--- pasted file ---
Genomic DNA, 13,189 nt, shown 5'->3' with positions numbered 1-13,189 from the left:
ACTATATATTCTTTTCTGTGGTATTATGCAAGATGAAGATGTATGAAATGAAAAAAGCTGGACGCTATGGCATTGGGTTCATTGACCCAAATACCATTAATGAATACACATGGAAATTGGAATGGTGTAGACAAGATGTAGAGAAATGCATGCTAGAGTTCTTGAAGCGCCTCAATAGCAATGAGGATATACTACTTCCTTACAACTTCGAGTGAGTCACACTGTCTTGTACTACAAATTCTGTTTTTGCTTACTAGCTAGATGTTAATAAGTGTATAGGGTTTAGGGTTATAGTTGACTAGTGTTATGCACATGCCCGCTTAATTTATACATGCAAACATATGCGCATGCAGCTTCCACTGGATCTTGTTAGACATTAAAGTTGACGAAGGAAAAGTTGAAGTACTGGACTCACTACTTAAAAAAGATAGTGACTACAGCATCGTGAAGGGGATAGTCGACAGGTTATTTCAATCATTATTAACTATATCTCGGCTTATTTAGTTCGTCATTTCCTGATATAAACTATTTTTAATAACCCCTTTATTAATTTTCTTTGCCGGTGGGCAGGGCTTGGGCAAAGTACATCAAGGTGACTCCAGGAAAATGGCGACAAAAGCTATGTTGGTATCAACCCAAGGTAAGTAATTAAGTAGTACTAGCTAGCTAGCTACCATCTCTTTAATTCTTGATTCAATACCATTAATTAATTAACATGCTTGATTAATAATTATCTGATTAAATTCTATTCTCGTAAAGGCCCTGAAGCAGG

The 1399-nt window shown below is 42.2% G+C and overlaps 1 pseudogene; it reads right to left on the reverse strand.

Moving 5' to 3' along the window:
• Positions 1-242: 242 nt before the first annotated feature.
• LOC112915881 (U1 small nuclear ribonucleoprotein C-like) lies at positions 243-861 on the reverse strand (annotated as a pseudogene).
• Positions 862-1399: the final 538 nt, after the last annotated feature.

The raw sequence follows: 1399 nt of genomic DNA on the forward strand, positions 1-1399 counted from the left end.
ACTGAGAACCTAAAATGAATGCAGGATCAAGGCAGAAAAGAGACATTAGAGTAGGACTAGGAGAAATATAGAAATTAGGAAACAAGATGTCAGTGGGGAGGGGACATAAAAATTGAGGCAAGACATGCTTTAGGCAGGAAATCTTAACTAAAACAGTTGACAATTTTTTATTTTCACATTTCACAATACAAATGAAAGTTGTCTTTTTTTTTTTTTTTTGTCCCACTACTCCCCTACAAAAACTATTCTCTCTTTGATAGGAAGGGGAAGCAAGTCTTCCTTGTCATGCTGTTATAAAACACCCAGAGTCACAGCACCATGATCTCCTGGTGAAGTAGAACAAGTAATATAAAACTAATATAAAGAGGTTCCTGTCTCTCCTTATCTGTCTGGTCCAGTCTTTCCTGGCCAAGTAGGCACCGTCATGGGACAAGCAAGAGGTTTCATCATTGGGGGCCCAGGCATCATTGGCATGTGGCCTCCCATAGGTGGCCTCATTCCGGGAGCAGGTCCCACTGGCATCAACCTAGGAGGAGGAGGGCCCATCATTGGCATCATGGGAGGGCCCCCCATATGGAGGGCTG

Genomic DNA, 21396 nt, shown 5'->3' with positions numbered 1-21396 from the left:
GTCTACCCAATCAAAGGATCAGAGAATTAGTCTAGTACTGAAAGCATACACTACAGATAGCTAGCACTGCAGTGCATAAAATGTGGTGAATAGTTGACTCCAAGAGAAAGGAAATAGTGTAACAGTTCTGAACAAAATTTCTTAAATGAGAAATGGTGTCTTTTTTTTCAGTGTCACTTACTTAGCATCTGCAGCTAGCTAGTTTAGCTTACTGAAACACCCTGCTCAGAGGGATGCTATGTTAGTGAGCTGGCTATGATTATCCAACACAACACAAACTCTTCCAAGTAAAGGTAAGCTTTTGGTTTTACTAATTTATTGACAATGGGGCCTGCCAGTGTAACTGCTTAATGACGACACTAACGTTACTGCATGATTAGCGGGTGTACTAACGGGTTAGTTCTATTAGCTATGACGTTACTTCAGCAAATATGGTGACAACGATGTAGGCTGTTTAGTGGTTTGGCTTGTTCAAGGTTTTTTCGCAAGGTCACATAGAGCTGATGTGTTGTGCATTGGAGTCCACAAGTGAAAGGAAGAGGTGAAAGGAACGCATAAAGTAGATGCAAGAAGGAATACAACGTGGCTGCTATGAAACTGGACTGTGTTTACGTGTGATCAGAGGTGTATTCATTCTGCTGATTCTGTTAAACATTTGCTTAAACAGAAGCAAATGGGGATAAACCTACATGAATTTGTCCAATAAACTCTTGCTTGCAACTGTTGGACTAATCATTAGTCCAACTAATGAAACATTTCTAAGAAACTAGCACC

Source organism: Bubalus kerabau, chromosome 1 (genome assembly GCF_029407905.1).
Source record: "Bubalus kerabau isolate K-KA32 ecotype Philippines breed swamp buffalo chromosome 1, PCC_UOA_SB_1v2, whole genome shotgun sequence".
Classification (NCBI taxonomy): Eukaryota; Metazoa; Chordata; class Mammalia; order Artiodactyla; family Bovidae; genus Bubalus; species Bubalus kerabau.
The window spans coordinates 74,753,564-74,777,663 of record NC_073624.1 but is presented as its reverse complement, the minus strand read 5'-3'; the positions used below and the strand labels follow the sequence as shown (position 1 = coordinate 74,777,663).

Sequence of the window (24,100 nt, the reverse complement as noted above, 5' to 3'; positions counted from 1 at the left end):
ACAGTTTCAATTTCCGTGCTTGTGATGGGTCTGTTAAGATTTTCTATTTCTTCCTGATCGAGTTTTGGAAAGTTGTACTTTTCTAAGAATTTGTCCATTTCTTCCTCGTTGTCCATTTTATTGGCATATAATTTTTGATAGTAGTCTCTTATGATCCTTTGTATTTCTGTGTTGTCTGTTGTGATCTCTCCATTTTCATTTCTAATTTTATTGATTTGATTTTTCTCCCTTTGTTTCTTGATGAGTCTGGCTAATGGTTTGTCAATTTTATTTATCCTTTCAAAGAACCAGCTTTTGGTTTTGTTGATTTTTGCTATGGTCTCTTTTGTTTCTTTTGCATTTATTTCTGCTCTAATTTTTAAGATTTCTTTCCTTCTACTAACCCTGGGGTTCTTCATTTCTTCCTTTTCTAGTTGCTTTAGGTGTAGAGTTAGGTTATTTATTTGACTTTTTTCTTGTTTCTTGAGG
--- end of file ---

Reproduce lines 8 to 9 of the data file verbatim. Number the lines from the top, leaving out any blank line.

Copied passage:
The raw sequence follows: 1399 nt of genomic DNA on the forward strand, positions 1-1399 counted from the left end.
ACTGAGAACCTAAAATGAATGCAGGATCAAGGCAGAAAAGAGACATTAGAGTAGGACTAGGAGAAATATAGAAATTAGGAAACAAGATGTCAGTGGGGAGGGGACATAAAAATTGAGGCAAGACATGCTTTAGGCAGGAAATCTTAACTAAAACAGTTGACAATTTTTTATTTTCACATTTCACAATACAAATGAAAGTTGTCTTTTTTTTTTTTTTTTGTCCCACTACTCCCCTACAAAAACTATTCTCTCTTTGATAGGAAGGGGAAGCAAGTCTTCCTTGTCATGCTGTTATAAAACACCCAGAGTCACAGCACCATGATCTCCTGGTGAAGTAGAACAAGTAATATAAAACTAATATAAAGAGGTTCCTGTCTCTCCTTATCTGTCTGGTCCAGTCTTTCCTGGCCAAGTAGGCACCGTCATGGGACAAGCAAGAGGTTTCATCATTGGGGGCCCAGGCATCATTGGCATGTGGCCTCCCATAGGTGGCCTCATTCCGGGAGCAGGTCCCACTGGCATCAACCTAGGAGGAGGAGGGCCCATCATTGGCATCATGGGAGGGCCCCCCATATGGAGGGCTG